Sunday, 3 June 2012

Report of the North Arden History Society - May 2012 - Aston history

Nigel Cripps
Photo by Pete Millington
ASTON – FROM DOMESDAY TO DESERT

Members and visitors of the North Arden Local History Society met in Arden Hall on Thursday 10th May where we learned a little of the fascinating history of Aston Manor of which Castle Bromwich (and Water Orton) were once a part. Our speaker was Mr Nigel Cripps who, as he told us, is a retired Engineer and no historian however, as he ably proved, has an excellent knowledge of his chosen subject.

Mr Cripps explained that his talk would comprise four parts starting with Astons’ place in the medieval and up to the 1970’s, secondly the surviving listed buildings in Aston including some that were only identified in 2011 – a year that marked the centenary of Aston becoming part of Birmingham: he would then discuss the monuments within the Church and conclude by asking our audience some questions about our own area that, (as above), was once part of Aston. Nigel had collected quite a large number of relevant photographs which were used to illustrate his talk and were quite nostalgic for those of the audience who knew Aston.

Aston Parish Church (Saint Peter and Saint Pauls) was the only church in the “Greater Birmingham Area” to have been recorded by William I commissioners for the Domesday Survey of 1086 – in fact Aston was much larger in the 11th Century than Birmingham and also included Digbeth/Deritend, Witton, Erdington, as well as Castle Bromwich and Water Orton within it’s bounds.

The first stone church was built in the 12th Century (1120) and the present day tower that can be seen from the Aston Expressway and M6 dates from 1480. In 1879 there is evidence of rivalry between Aston and Birmingham in that a Mr J. A. Chatwin an architect was given the task of ‘re-ordering’ (renovating/restoring) both St Martins (Birmingham Bull Ring) and St Peter and St Pauls with strict instructions that Aston should be 50% larger. Aston had its own Urban District Council in the 19th Century and its former Council House is one of the listed buildings identified in the 2011 centenary survey; Mr Cripps showed us pictures of both the exterior and interior of this impressive piece of Victorian civic architecture.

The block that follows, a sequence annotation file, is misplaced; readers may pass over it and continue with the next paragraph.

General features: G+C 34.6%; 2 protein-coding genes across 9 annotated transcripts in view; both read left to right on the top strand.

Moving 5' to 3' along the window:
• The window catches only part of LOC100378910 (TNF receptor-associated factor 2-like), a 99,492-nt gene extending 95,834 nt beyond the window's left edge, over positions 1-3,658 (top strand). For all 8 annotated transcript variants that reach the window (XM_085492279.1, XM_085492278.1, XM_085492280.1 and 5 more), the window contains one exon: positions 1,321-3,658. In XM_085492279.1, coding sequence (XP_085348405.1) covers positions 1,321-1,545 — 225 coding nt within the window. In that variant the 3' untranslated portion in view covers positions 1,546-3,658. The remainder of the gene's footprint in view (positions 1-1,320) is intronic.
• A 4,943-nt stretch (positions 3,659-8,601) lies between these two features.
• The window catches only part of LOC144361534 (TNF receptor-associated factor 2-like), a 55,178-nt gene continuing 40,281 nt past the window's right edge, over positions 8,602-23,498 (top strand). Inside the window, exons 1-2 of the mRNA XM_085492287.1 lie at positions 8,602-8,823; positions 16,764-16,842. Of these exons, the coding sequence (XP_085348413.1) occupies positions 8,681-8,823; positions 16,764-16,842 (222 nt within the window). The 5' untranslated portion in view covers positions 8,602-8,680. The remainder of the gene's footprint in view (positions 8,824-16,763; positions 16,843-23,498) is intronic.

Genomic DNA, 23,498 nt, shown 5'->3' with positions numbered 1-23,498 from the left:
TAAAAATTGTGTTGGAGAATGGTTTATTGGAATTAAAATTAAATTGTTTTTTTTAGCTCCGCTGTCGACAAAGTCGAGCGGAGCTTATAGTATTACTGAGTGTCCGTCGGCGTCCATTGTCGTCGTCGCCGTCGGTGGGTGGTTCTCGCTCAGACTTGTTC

Aston Manor Urban District Council demised in 1911 when Birmingham ‘took over’ all the civic responsibilities (coincidently taking parts of Worcestershire as well– Yardley, Stechford and Kings Norton included). Quite when Aston became ‘Aston Manor’ is uncertain but ‘Aston Juxta Birmingham’ occurs frequently to distinguish this Aston from others (i.e. Aston Cantlow, Warwks); Aston derives from the ‘Old English’Estone meaning ‘East Farm’ and is quite common.

In the 1960’s there was a lot of demolition and clearance of low grade houses, back to backs and such like - as was also happening in other parts of the city – and, almost regrettably, the area was changed forever by the construction of the Aston Expressway linking the city centre to the M6 interchange at Spaghetti Junction. The 1951 Census recorded 13,000 people registered but this figure reduced by 80% to 7,500 by figures in the 2001 returns for the same area.

This section of the talk concluded with the details on how much the area and the churches congregation has changed in the last fifty years, now-a-days it is very multi-racial and has families from all regions of the Commonwealth within its numbers. A very good example of revival and success since the authorities considered closing it down once and for all back in 1975.

We were next moved back in time to the historical Parish at its greatest extent in the latter half of the 19th Century; the northern boundary was shared with Sutton Coldfield and Perry Common, in the west it met with Lozells/Handsworth and in the South with Sparkbrook and Small Heath; the east included Castle Bromwich and Water Orton and ceased at the medieval Parish boundary of Coleshill. Mr Cripps map showed that it skirted round medieval Birmingham but it should be noted that Deritend/Digbeth – thought by many to be the heart of medieval Birmingham with a larger population than Birmingham itself – was actually in Aston!